Tag: “Inseparable”

Born On This Day in 1950: Grammy Award-Winning Singer Natalie Cole

Natalie Maria Cole was born on February 6, 1950, and grew up in a heavily musical atmosphere in Los Angeles’ exclusive Hancock Park area. In addition to her famous father, jazz and pop musical legend Nat King Cole, Natalie’s mother Maria had been a background vocalist with Duke Ellington.

Cole’s own breakthrough as a musical artist came via her early 1970s association with Chuck Jackson and Marvin Yancy, who once worked with one of Natalie’s real-life idols, Aretha Franklin. Her debut album “Inseparable” came out in 1975, which included two of her signature hits – “This Will Be” (#6 on the pop charts and the title track. Her debut also garnered her Grammy Awards for Best R&B female vocals and Best New Artist.

Cole subsequently had hits with “Sophisticated Lady,” “Mr. Melody,” “I’ve Got Love on My Mind,” “Our Love,” “Stand By,” “What You Won’t Do for Love,” “Hold On” and “Nothing But a Fool,” along with more platinum and gold albums. Acute drug problems, however, hindered her career and Cole eventually took time off time for recovery.

In 1985, Natalie released, in what was the start of a comeback, her album “Dangerous” for Modern Records. Late 1980s pop singles included “Jump Start My Heart,” “Miss You Like Crazy”, “Pink Cadillac” and “I Live for Your Love.”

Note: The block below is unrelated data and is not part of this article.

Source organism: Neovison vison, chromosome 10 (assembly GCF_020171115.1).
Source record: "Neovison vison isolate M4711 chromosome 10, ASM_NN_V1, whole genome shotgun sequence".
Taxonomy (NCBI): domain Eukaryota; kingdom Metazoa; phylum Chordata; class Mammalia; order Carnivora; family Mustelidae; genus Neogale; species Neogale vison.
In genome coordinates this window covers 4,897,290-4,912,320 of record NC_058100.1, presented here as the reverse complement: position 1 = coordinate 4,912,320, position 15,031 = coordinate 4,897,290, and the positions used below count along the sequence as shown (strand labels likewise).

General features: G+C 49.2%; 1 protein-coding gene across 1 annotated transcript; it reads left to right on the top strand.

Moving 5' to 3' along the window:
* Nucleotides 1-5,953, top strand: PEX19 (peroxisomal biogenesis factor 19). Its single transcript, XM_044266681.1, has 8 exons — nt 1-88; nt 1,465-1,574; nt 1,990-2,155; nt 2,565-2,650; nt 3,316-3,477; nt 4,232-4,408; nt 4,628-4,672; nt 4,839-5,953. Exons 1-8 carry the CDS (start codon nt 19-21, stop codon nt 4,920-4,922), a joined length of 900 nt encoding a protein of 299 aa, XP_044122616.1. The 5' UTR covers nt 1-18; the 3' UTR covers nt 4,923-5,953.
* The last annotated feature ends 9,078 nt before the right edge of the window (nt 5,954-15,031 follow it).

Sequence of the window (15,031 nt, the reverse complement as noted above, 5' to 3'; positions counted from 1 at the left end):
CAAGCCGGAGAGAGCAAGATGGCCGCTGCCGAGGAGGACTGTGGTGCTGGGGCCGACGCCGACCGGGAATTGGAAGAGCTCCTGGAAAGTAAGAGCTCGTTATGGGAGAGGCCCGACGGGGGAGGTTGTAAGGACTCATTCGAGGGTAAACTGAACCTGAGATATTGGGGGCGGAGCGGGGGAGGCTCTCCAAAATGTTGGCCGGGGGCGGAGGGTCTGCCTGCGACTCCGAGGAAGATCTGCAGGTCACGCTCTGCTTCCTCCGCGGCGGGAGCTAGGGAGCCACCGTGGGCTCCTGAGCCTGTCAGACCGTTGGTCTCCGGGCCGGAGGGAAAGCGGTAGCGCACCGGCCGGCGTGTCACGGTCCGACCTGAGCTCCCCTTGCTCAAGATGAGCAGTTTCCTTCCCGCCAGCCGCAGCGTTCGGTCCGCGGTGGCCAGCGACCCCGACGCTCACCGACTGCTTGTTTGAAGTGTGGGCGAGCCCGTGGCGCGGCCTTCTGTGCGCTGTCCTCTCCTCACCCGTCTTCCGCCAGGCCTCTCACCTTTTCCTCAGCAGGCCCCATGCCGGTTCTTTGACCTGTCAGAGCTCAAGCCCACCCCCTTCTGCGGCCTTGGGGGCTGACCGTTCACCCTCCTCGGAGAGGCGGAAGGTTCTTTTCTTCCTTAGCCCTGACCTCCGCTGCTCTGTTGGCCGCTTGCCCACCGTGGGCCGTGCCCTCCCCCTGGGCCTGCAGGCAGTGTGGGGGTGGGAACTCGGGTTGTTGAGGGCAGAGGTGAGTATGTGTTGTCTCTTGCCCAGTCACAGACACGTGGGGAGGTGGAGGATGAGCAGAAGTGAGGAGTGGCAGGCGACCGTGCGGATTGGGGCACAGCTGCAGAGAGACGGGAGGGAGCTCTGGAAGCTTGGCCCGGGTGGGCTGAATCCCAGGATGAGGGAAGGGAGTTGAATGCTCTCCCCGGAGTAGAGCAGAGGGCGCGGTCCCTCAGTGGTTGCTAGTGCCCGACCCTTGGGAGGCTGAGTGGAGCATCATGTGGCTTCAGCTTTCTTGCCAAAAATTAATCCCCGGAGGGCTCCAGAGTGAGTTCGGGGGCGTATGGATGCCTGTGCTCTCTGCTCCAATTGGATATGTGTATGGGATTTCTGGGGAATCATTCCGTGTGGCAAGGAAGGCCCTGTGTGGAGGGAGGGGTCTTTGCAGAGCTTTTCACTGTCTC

In the midst of her ebb-and-flow R&B success, in 1991 Cole shifted into her familial jazz roots to record a new CD, “Unforgettable…with Love,” paying homage to her late father. With the help and encouragement of family, Cole re-arranged and re-recorded some of his greatest songs in the same studio that he recorded (Capitol Studios), used some of the same musicians and even recreated one of his signature songs, the title tune “Unforgettable,” with a technological effect that appeared as if they were dueting together.

Never before or since has this been pulled off and marketed so successfully. Not only did it sell well over 30 million copies, it would become an eight-time over platinum winner. It earned several awards on Grammy night, including “Album of the Year” and “Record of the Year,.”